Bo Bjerggaard

Shades of Black on White

09 May - 21 Jun 2014

9 May - 21 June 2014

1. White
It is morning. It’s getting light; the day begins. White light pours over the world, and we awaken. Shiny. Naked. But along with the light come shadows and anxiety. The colour of anxiety is white. Anxiety of the white page. White as bones and salt. White as the white of the eye and the white pills we take to keep anxiety at bay. All the ghosts in the world are white. In China, white is the colour of mourning and death. It’s the colour of the white book, the empty book, the book containing the truth about us. But it’s also the colour of the thick cotton sheets I dream of tumbling into when I’m most tired.
White fabric, the white canvas, the ground colour from which all paintings grow.
White is the colour of beginning. White as genesis and foundation. White as a bride. White as a caress and white as a summer lilac. Hawthorne and white wine. White as the spots the bathing suit covered. White sperm. The white discovered in the innermost chamber of an orgasm. The white sub­stance that forms and melts down in the centre of white holes. White laughter. I want to get in there. Into the white. I wave the white flag: I surrender.
I want to disappear into the white light.
I’m in the middle of the day. The sun is shining. Sun in the daytime, moon at night. Same size, but not at all the same size. I’m listening to Shubert’s Winterreise, the whitest music I know. The white lieder. Based on the poem Die schöne Müllerin. In the core of the words, meaning is ground together with sound. The words are grain ground to sound in Winterreise: Flour and snow. White falling into white. The core of love is chalk white: vanishing point and fusion.
I write white on the white. Snowberries, polar bear, milk. Cocaine, albino.
White Lily. White cubes. White magic. The white lives at the cost of the black.
The nightingale’s song resounds under white stars, while firefly lightning rips long tears in the dark. The houses are like white pill boxes, glowing in the evening darkness. Happiness goes from door to door like a dry turtle.

2. Grey
It’s a little before sunset in Siwa, an oasis in the Sahara. The day, with its hard colours, has burned down. The colours flare up at sunset, before with ­ drawing, extinguished. People have fasted all day; it is Ramadan. A long table is set in the main street. People are waiting. Water and food and cigarettes.
Impatience. Completely quiet. A man stands with a cigarette in one hand and a lighter in the other. He’s waiting for a signal. Everyone awaits the signal.
The muezzin is holding a thread in each hand. One black, one white. Black and white. When the sun has set so far that he can no longer tell the difference between the black and the white thread, he will begin to sing. That’s it, he’s singing. Allah is great. People rush to get the water, food and cigarettes. In the grey; finally we are in the grey. Where black and white blend and become one. In the liminal zone, in transition. We are on the threshold: at the same time in the black and in the white.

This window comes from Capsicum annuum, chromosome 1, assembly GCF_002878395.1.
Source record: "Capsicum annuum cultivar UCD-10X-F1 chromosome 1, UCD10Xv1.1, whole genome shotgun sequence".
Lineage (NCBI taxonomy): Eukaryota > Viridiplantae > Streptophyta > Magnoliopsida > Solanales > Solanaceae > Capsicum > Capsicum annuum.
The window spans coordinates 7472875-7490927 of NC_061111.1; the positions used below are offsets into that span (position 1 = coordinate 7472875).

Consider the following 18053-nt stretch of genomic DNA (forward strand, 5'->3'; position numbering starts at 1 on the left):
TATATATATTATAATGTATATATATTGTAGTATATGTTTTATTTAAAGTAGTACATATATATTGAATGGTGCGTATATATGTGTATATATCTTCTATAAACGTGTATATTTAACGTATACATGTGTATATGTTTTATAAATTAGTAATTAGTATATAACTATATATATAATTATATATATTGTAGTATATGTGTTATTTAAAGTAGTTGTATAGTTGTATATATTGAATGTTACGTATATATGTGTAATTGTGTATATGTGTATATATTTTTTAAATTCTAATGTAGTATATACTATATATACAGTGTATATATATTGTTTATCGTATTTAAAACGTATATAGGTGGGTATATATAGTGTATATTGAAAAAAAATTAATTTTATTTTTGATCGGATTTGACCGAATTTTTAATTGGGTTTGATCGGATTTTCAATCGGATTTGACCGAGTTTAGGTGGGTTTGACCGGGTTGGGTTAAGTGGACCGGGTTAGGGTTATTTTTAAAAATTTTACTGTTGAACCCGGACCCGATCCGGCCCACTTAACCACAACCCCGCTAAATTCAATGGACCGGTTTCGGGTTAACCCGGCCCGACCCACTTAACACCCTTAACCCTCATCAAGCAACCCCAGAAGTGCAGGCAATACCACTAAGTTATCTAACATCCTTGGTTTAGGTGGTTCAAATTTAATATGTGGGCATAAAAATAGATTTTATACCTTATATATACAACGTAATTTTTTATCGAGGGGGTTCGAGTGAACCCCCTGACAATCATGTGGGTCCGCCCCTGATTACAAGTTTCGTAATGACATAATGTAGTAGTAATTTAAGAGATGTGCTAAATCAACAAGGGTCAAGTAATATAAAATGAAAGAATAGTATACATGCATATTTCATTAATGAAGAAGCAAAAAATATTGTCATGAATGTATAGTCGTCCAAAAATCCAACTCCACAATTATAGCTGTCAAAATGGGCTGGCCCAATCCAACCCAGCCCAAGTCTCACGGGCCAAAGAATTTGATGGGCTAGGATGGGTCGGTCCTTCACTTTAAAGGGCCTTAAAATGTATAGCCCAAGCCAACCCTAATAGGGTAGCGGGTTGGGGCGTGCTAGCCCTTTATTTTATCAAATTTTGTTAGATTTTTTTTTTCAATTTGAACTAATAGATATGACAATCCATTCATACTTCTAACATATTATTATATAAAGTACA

3. Black
Night crashes into day like a black wave. It dissolves and blue -black shades break out like on the sky’s skin. It gets dark and night is with us again. It must not become night. The night must not fall. It must not come around with its darkness. I am afraid of the dark. When I was a child, the night was not to come with its silent steps and form an unbreakable ring around me.
To protect myself, I slept with a pillow over my head, in my own darkness.
When I woke up at night and had to go down the long hallway downstairs to pee, I sang to keep the ghosts at bay. I sang and sang with a child’s shrill voice.
Night comes with its black dust and sprinkles it in people’s eyes. The black that is every orgasm’s innermost chamber. The black substance forms and melts in the centre of black holes. Now it is night. I am blacklisted. Writing in my black book. Every single movement registered in the black box. I give up.
I surrender to the black. Blacken myself. Black magic. Black sheep. A black tale. Volcanic ash. I black out. Turn black. Noir. In the dark, all cats are grey.
Cats can see in the dark with their cat eyes. It’s about being able to see in the dark. See with the black. It’s a matter of staring into the black to see what’s in there. It’s a matter of being dark-sighted.
The moon is shining. Moon at night, sun in the day. Same size, but not at all the same size. The writing takes place at night. I sit in the dark, making black marks on the white paper. One of the most renowned pages in literary history is the all-black page in Laurence Sterne’s The Life and Opinions of Tristram Shandy – black humour. I sit in the dark, singing that the night must not stop.
The greatest triumph is to write until it gets light. Darkness becomes a book I cannot put down. I do not want to reach that last page of the book of night.
I want to remain, reading the night. I am back in childhood’s darkness, singing to ward off the ghosts. I remain in the black to see into the white.

Morten Søndergaard, Skagen 19 April 2014